Walmart gunman railed at co-workers in 'death note' before Virginia store shooting

Nov 25 (Reuters) - A Walmart supervisor who killed six co-workers at a store in Virginia on Tuesday bought a handgun the day of the shooting and left a rambling note on his cellphone in which he railed against other employees who he felt had mocked and betrayed him.

Information on the firearm purchase and note was released by the city of Chesapeake on Friday in an update on its investigation into the shooting, in which 31-year-old Andre Bing opened fire on other workers before turning the gun on himself.

In a separate shooting on Friday, Walmart said it had evacuated a Supercenter in Lumberton, North Carolina. One person was shot at the store and police were searching for a suspect, according to a local CBS affiliate. The Lumberton police did not immediately respond to a request for comment.

Also Friday, law enforcement officials were investigating threatening phone calls made to two Walmart stores in Virginia Beach, about 20 miles east of Chesapeake, according to police. Known as Black Friday, the day after Thanksgiving has historically been the busiest shopping day of the year.

Bing, an overnight shift team leader, was armed with a handgun when he shot some but not all of the employees assembled in a break room prior to their shift on Tuesday, witnesses and police said, raising the prospect he targeted individuals.

In a search of his home, investigators found ammunition and various items related to the 9mm handgun, including a receipt, according to the update from Chesapeake, a city of 251,000 people about 200 miles (320 km) south of Washington.

"The gun was legally purchased from a local store on the morning of Tuesday Nov. 22. He had no criminal history," the city said in a statement on Friday.

Police walk through the parking lot after a mass shooting at a Walmart in Chesapeake, Virginia, U.S. November 23, 2022. REUTERS/Jay Paul/File Photo

In his note, Bing made reference to an unspecified work failure on his part and perceived slights from co-workers, who he felt were mocking him. He said he believed his phone had been hacked and "was giving the worst feeling imaginable."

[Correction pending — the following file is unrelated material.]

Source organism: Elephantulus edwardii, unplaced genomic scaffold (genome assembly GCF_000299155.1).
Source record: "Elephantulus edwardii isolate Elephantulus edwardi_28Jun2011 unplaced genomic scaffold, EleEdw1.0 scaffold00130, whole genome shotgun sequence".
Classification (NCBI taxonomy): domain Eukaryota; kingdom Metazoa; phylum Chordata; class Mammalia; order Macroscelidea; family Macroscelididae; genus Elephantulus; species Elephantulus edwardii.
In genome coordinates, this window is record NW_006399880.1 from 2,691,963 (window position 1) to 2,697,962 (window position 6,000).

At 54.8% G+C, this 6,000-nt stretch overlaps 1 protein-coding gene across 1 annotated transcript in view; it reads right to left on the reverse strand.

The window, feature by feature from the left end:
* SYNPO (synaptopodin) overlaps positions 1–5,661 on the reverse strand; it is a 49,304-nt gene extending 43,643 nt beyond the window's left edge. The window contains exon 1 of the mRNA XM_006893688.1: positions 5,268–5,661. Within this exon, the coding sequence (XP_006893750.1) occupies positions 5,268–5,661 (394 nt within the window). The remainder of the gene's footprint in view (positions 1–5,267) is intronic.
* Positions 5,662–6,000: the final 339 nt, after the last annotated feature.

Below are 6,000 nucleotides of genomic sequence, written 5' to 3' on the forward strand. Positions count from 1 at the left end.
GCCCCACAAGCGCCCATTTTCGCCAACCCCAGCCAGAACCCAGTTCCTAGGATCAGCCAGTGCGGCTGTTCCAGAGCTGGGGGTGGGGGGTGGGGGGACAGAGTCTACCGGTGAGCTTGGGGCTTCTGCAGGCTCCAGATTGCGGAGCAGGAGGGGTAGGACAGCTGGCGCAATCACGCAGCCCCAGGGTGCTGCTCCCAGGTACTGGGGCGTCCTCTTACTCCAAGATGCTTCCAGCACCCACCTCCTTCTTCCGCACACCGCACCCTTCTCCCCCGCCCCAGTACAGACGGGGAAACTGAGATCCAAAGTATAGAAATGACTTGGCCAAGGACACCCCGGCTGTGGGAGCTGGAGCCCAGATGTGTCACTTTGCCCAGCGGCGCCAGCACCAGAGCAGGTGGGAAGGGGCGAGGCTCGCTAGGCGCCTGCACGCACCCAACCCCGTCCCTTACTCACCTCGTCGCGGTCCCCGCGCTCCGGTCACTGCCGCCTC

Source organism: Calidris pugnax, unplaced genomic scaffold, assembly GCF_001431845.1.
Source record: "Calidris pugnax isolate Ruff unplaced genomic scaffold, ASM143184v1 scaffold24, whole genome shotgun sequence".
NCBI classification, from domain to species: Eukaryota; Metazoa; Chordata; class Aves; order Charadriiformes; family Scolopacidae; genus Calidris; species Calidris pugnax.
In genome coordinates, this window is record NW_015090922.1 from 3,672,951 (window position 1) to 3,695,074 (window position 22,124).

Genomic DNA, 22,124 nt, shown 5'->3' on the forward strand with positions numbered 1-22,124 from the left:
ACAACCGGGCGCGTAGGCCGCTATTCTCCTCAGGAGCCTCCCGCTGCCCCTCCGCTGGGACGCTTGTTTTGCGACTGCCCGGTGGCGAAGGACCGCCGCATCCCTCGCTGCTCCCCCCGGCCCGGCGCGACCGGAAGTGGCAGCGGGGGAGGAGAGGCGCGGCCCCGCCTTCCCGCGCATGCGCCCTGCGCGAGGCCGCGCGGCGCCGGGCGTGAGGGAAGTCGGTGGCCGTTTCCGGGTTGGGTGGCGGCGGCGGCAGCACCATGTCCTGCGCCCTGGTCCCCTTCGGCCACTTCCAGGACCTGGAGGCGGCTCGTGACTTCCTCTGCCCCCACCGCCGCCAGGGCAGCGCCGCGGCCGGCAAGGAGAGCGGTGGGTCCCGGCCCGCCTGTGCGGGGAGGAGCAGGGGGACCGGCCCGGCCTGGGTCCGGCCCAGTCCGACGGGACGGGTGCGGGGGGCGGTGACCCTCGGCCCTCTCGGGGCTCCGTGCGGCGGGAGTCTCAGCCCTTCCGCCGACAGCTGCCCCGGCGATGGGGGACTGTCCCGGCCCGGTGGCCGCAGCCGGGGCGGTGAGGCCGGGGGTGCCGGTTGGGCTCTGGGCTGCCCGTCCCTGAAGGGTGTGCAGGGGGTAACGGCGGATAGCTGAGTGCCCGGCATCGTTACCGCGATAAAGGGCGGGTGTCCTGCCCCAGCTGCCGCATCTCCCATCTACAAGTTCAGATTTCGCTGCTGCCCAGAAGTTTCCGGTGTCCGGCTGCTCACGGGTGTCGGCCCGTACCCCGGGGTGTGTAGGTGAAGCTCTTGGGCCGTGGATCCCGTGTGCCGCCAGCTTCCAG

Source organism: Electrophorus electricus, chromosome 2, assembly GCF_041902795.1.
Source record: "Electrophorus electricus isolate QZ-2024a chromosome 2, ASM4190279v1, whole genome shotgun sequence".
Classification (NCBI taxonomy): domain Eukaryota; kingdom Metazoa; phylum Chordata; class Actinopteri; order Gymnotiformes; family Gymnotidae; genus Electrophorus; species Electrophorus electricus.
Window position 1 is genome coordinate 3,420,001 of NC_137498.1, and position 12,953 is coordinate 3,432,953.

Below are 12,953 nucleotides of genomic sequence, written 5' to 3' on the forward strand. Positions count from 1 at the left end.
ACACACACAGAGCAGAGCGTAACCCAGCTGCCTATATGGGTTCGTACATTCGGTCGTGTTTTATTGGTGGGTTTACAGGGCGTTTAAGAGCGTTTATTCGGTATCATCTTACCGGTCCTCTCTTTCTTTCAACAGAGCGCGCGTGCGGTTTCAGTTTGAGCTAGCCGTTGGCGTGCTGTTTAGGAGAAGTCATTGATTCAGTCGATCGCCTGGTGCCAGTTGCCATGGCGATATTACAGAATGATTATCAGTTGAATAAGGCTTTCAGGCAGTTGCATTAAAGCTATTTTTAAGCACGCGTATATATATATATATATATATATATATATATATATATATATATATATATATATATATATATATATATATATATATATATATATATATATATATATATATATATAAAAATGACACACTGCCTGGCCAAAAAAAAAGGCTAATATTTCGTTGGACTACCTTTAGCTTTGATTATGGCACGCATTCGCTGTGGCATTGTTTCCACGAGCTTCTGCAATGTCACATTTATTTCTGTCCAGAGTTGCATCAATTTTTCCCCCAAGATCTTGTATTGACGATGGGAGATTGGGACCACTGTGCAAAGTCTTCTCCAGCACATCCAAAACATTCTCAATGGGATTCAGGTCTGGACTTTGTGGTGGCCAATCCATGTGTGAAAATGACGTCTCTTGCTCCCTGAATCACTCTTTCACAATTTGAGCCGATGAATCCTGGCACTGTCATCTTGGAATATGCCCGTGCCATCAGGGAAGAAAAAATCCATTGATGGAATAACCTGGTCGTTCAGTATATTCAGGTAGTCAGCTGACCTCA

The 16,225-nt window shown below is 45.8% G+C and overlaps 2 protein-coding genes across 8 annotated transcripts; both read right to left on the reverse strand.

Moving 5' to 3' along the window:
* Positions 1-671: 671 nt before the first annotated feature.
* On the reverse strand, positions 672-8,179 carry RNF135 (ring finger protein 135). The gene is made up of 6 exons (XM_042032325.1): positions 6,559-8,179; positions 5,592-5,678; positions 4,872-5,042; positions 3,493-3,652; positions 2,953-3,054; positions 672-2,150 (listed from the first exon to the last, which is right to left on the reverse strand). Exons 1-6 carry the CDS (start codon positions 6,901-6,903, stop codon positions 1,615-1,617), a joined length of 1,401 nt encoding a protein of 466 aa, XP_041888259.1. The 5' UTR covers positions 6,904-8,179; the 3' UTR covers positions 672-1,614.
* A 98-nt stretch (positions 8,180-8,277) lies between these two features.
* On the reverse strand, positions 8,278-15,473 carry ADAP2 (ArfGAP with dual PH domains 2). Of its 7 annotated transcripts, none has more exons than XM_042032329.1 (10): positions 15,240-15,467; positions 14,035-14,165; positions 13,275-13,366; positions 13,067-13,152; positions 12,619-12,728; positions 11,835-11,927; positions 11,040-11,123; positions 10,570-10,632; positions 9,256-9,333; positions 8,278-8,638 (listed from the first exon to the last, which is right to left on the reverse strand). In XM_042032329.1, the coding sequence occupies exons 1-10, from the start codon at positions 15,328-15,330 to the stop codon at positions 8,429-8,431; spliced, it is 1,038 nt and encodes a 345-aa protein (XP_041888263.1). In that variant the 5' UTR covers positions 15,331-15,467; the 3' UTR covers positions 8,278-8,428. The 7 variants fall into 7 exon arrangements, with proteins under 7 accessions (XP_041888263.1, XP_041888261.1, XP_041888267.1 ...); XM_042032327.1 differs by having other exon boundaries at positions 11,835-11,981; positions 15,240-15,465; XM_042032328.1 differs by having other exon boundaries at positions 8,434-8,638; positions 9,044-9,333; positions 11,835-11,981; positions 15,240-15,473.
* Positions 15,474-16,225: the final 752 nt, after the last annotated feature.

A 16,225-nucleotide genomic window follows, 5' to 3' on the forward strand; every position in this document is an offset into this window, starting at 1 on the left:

"The associates gave me evil twisted grins, mocked me and celebrated my down fall the last day," he wrote. "That's why they suffer the same fate as me."

The Chesapeake shooting came on the heels of last weekend's massacre in Colorado Springs, Colorado, where a gunman killed five at an LGBTQ nightclub, and marks the latest episode of gun violence in the United States, which averages two mass shootings per day, when defined as an incident killing or injuring four or more people, according to GunViolenceArchive.org.

Bing also wrote in the document titled "death note" that he planned to spare a person, whose name was redacted, because she had a special place in his heart, citing his own mother's death from cancer.

Asked to comment on Bing's note, Walmart said in a statement: "There is nothing that can justify taking innocent lives. Our focus continues to be on the families who are grieving and supporting our associates through this difficult time."

In addition to the seven dead, including Bing, two people are being treated in area hospitals. One is in critical condition and one's condition is improving, the city said.

The victims ranged in age from a teenage boy to a 70-year-old man. Chesapeake Mayor Rick West invited the community to a vigil on Monday evening to remember all the victims. The event will be held at a city park about three miles south of the cavernous Walmart Supercenter where the shooting occurred.

Reporting by Nathan Layne, Ismail Shakil and Tyler Clifford; Editing by Paul Thomasch and Daniel Wallis

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